Herald View: ‘Bail, Not Jail’ should be the default setting
In the bail vs jail argument, it is time to clearly set guidelines with a well-defined Bail Act in the country
Our courts have lately been extremely tight-fisted in granting bail to even those ‘offenders’ whose actions or record offer no credible evidence of being a threat to society or the nation. This, it has been repeatedly said by legal scholars as well as learned judges of our Supreme Court, is a violation of personal liberties enshrined in our Constitution.
It was in 1977 that Justice V.R. Krishna Iyer, ruling in Rajasthan vs Balchand, decreed that ‘bail not jail’ (for the defendant) should be the default setting in legal proceedings. In the forty-five years since, we have seen this principle largely ignored by our criminal justice system. The district courts are wary of granting bail to even the most unthreatening of accused, in violation of their right to liberty under Article 21 of the Constitution.
Ruling on Zarina Begum vs State of Madhya Pradesh in June 2021, Justice Atul Sreedharan of the Madhya Pradesh High Court had said the district judiciary must ascertain whether the accused was a threat to society, had committed a heinous crime or was likely to tamper with the evidence or abscond. In all other cases, bail should be granted without question and the accused should not be made to seek a higher judicial threshold.
Exactly a year after the Zarina Begum ruling, Justice Sanjay Kishan Kaul and Justice M.M. Sundaresh of the Supreme Court have seen reason to write this principle into a new law. Ruling in ‘Satendar Kumar Antil vs Central Bureau of Investigation’, they have called upon the Union government to enact a law on the application of bail, in order that the repeated and routine denial of this fundamental liberty does not turn India into “a police state”.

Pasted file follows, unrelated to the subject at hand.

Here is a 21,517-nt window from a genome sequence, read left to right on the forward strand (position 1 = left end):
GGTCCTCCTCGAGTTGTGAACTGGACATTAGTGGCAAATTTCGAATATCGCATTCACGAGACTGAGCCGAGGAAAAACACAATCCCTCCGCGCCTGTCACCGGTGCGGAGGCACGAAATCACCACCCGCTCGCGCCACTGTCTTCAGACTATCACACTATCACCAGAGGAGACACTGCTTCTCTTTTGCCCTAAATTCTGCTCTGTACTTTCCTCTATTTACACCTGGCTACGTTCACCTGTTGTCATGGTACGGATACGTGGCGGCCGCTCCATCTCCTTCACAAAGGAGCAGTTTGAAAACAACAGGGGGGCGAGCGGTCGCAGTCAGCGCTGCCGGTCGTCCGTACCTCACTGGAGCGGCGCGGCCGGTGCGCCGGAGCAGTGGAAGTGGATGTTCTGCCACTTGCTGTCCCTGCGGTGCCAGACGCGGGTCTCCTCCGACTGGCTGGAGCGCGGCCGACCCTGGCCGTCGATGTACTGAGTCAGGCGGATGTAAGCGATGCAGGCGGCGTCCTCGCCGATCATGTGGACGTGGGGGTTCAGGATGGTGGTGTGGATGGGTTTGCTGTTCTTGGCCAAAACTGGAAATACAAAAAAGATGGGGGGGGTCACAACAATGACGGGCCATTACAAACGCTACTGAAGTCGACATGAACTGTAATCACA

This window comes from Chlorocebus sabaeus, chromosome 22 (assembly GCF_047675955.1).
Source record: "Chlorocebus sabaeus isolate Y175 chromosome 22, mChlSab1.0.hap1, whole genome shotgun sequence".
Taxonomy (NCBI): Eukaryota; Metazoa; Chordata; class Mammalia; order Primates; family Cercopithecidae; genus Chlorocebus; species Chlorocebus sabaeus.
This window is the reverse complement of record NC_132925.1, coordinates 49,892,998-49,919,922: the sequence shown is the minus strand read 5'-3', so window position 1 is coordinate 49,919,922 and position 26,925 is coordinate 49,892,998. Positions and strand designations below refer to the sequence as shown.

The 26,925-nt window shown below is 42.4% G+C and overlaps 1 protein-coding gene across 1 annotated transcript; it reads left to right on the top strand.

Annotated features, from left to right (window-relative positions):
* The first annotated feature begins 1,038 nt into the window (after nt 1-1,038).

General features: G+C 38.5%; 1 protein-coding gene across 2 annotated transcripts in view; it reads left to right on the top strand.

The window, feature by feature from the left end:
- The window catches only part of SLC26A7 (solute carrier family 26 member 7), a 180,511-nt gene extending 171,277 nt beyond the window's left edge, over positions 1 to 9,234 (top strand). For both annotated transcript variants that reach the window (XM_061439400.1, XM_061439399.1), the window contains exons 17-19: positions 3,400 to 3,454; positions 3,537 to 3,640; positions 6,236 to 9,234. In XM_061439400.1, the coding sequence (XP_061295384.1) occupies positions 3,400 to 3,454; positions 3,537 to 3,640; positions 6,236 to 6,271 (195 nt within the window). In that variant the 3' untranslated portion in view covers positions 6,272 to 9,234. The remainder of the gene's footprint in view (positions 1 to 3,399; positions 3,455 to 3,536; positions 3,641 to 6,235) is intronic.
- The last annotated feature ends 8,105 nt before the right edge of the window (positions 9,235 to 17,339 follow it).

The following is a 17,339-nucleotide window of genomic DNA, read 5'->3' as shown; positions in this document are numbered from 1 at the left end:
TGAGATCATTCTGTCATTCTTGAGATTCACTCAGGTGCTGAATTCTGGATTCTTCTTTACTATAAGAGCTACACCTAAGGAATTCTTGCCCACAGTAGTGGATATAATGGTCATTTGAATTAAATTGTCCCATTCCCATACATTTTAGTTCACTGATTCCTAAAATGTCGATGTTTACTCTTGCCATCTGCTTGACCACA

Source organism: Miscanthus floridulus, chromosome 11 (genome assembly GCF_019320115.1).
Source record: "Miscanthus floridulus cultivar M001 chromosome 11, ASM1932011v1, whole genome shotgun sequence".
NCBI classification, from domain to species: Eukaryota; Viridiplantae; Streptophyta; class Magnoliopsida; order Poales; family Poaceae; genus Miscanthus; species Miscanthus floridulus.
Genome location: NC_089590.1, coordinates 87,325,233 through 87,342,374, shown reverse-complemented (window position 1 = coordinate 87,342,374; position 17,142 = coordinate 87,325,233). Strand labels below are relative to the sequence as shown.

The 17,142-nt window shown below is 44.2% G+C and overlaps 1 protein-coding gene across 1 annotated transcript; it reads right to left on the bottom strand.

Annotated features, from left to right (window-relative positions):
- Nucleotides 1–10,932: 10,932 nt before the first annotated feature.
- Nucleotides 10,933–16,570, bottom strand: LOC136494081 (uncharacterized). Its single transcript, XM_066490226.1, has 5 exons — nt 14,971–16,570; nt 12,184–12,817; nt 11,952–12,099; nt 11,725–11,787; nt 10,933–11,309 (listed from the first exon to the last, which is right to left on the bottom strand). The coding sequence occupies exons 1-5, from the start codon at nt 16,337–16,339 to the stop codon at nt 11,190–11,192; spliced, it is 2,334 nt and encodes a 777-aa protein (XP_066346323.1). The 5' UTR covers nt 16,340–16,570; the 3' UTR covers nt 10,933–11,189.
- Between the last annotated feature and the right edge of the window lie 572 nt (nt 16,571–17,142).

In their ruling on July 11, the learned judges noted that investigative agencies took their own sweet time joining the dots or even framing charges. The acquittal of the accused after denial of bail for years sometimes was, they said, a clear violation of their fundamental rights, adding that the police today was tending to act as a colonial-era force. The Code of Criminal Procedure (CrPC), first drafted in 1882, continues to be the umbrella code under which this uncertain justice is dispensed.
While India clings to that antiquated law (evidently stuck in a time warp even after amendments), the UK got a Bail Act in 1976, which prescribes the procedure for granting bail. That Act recognises a ‘general right’ to bail. To reject bail, the onus is on the prosecution to show that reasonable grounds exist to doubt that the defendant on bail will surrender to custody, or to believe that s/he will commit an offence while on bail, or interfere with witnesses or tamper evidence or otherwise obstruct the course of justice.
In India, on the other hand, rights activists critical of governments, journalists and others are being denied bail on all sorts of spurious arguments made by the police, untenable even in our own outdated laws.
By and large, our courts have tended to look at bail as a privilege, to be granted exceptionally to the most deserving—on grounds that seem opaque to the ordinary eye. When the judicial system acquiesces in unfair incarceration, it signals that everyone is vulnerable. As senior advocate Sanjay Hegde once wrote: ‘Freedom is indivisible, and those charged with its protection often fail to understand that whatever they permit against citizens of the least agency and resources can later be done unto people like them.’
(This was first published in National Herald on Sunday)
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Published: 15 Jul 2022, 6:30 PM